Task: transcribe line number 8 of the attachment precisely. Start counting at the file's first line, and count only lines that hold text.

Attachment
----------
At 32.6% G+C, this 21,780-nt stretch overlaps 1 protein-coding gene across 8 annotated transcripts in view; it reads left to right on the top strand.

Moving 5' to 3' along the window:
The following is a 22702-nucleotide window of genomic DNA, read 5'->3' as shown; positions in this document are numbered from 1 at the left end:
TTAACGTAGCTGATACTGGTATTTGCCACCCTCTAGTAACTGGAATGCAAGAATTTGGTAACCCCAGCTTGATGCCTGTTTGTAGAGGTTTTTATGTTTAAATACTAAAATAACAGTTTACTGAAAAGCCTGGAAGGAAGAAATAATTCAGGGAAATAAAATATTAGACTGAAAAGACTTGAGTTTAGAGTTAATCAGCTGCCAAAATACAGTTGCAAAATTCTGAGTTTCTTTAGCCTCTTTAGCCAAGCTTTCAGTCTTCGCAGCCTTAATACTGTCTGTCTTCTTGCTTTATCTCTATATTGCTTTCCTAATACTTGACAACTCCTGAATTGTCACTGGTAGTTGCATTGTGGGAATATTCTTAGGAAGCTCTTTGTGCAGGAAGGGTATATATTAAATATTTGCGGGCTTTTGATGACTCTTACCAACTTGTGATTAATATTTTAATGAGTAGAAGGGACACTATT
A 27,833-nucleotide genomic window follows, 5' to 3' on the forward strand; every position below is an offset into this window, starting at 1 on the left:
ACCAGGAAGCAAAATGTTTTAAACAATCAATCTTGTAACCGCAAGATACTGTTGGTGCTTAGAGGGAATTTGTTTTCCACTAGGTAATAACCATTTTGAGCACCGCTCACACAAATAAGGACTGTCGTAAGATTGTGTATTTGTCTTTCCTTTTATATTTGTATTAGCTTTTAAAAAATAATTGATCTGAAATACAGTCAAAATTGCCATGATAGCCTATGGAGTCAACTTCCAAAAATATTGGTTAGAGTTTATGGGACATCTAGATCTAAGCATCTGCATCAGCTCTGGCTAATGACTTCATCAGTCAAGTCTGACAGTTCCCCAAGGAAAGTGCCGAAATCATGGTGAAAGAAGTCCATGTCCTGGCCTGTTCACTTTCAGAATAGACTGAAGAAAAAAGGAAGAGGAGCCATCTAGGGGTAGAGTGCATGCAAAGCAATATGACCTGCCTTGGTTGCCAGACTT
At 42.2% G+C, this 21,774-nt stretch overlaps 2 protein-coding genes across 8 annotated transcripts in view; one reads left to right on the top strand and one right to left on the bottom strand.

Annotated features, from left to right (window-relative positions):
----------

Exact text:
Annotated features, from left to right (window-relative positions):